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Conference 2004: Trauma, Journalists and the DART


Looking after reporters in a "macho" environment.
By Philip Castle, lecturer at Queensland University of Technology, Brisbane, Australia and communications director of the Dart Centre for News Media and Trauma - Australasia .

Journalism in Australia and similar western cultures has traditionally been a “macho” environment when after covering difficult and traumatising stories the antidote has been self-anaesthesia at the local pub or to wipe yourself out at home.

Recent studies, including his own, have shown nearly all journalists, who have covered traumatic stories, have felt isolated, un-cared for and vulnerable with few finding constructive ways to cope. Some have developed what is known classically as Post Traumatic Stress Disorder, others have become so unwell they cannot work, some good journalists have left the industry, a few have committed suicide and most have felt let down by an unsympathetic and inept media management.

This is changing and many journalists have taken it on themselves to seek out colleagues (often done in the past informally), adopted better self care and care for colleagues practices and used counselling wisely when offered.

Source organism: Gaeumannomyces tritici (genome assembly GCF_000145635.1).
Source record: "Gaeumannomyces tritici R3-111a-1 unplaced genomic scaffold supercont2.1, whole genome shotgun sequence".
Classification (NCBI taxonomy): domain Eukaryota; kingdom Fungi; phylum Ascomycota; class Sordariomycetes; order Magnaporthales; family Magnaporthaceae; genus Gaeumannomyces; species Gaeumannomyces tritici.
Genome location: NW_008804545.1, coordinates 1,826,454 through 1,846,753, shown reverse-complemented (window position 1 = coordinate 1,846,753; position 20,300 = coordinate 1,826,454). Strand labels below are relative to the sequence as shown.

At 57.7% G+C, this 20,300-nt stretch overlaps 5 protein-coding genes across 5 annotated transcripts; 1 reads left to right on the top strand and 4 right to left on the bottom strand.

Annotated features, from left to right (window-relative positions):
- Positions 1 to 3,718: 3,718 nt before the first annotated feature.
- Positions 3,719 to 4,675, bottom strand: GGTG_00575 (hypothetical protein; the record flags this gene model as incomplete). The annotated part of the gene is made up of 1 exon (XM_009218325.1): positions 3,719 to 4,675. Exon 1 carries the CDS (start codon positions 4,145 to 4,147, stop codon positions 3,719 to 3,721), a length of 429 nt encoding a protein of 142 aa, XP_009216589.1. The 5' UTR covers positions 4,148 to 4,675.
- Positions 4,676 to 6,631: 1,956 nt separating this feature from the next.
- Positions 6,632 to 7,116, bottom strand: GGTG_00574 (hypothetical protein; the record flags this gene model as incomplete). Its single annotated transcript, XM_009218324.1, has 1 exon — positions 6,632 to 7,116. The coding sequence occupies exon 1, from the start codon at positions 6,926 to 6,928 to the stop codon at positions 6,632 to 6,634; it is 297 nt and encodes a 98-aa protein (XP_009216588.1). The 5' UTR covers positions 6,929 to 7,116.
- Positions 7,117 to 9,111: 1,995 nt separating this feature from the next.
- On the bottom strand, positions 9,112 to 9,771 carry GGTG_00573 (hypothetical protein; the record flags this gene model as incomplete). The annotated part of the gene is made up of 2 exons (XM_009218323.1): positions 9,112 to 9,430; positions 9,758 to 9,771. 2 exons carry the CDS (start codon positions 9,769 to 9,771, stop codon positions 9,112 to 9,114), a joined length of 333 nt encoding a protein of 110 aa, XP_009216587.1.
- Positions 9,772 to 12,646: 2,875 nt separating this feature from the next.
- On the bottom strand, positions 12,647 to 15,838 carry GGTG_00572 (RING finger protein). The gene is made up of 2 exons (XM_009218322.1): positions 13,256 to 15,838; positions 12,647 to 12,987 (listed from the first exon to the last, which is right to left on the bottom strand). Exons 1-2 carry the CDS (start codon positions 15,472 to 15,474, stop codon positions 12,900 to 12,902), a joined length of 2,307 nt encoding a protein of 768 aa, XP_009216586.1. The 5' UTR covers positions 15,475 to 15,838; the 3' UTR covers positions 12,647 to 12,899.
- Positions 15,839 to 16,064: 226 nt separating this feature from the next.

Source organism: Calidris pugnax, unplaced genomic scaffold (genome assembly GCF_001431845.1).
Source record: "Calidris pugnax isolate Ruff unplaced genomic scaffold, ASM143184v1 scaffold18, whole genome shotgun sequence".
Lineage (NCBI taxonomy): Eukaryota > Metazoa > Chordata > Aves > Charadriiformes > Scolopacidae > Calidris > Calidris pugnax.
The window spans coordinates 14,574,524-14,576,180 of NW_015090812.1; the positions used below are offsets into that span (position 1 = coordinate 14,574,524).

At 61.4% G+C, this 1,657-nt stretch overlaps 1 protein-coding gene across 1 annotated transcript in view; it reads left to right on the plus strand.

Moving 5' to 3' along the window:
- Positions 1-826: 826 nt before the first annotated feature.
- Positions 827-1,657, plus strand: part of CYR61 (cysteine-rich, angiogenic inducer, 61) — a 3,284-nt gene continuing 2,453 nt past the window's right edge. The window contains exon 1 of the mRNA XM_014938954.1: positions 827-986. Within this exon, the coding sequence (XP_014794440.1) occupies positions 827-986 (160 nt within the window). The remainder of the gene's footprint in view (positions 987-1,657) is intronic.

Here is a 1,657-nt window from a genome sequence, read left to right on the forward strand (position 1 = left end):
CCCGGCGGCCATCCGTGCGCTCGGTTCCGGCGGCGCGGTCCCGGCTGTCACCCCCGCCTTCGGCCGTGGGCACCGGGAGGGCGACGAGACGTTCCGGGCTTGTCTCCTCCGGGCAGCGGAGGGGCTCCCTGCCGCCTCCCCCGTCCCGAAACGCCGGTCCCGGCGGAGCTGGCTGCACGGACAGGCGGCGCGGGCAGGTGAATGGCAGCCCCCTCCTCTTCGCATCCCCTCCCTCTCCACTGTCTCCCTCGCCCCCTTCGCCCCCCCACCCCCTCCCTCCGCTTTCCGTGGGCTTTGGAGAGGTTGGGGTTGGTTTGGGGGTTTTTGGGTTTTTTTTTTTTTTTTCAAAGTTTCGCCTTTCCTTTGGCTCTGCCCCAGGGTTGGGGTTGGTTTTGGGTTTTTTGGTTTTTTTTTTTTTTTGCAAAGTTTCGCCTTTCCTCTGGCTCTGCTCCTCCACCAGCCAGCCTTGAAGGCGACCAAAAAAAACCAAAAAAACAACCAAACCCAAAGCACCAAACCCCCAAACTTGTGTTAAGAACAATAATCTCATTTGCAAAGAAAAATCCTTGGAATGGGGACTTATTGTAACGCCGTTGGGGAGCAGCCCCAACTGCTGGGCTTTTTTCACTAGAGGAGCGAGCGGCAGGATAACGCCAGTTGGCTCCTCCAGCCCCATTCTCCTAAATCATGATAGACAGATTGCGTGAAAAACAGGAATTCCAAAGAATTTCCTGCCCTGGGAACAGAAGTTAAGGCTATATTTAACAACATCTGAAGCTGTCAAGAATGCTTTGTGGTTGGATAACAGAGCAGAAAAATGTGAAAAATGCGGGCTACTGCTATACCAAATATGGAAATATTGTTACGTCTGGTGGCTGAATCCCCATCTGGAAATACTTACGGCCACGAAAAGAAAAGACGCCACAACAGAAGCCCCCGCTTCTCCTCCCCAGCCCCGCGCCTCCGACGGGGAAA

Media managements here and abroad have also begun to realise their obligations to look after staff and, with the added stimulus of potential litigation if they did not adopt better risk management practices. In some newsrooms this has seen a more realistic and humane way of supporting staff than the old “if it's too hot in the kitchen, then get out” philosophy which once prevailed.

There has been much work done, particularly in North America, the UK and some in South Africa and Australia . Media managements, journalists and even story subjects (often victims or victim-related) have combined positively to provide some research and proven practices to help journalists cope better and improve the way they do this work.

It has come as no surprise to many engaged with traumatic events to find journalists (in all forms such as photographers, producers, sound recordists, editors etc) have suffered as much as anyone else and have done so for some considerable time. It is just that considering the journalists' plight compared to other significant people, most importantly the victims, their concerns and needs were sometimes overlooked before there was some acknowledgement of journalists' post traumatic symptoms. Some insightful news industry employers then also realised they too had problems associated with their employees covering traumatic stories. It has been established by some recent studies that the symptoms of Post Traumatic Stress Disorder (PTSD) are just as real for journalists as they are for the first responders such as the police, ambulance, rescuers, medical and military personnel. Some research has found that journalists often feel worse at such incidents because they are not in a direct helping role and are sometimes abused and vilified as “vultures”. It takes some maturity for a journalist to appreciate their role that in many cases it is to bring the news to the community or world which can then prompt an appropriate response.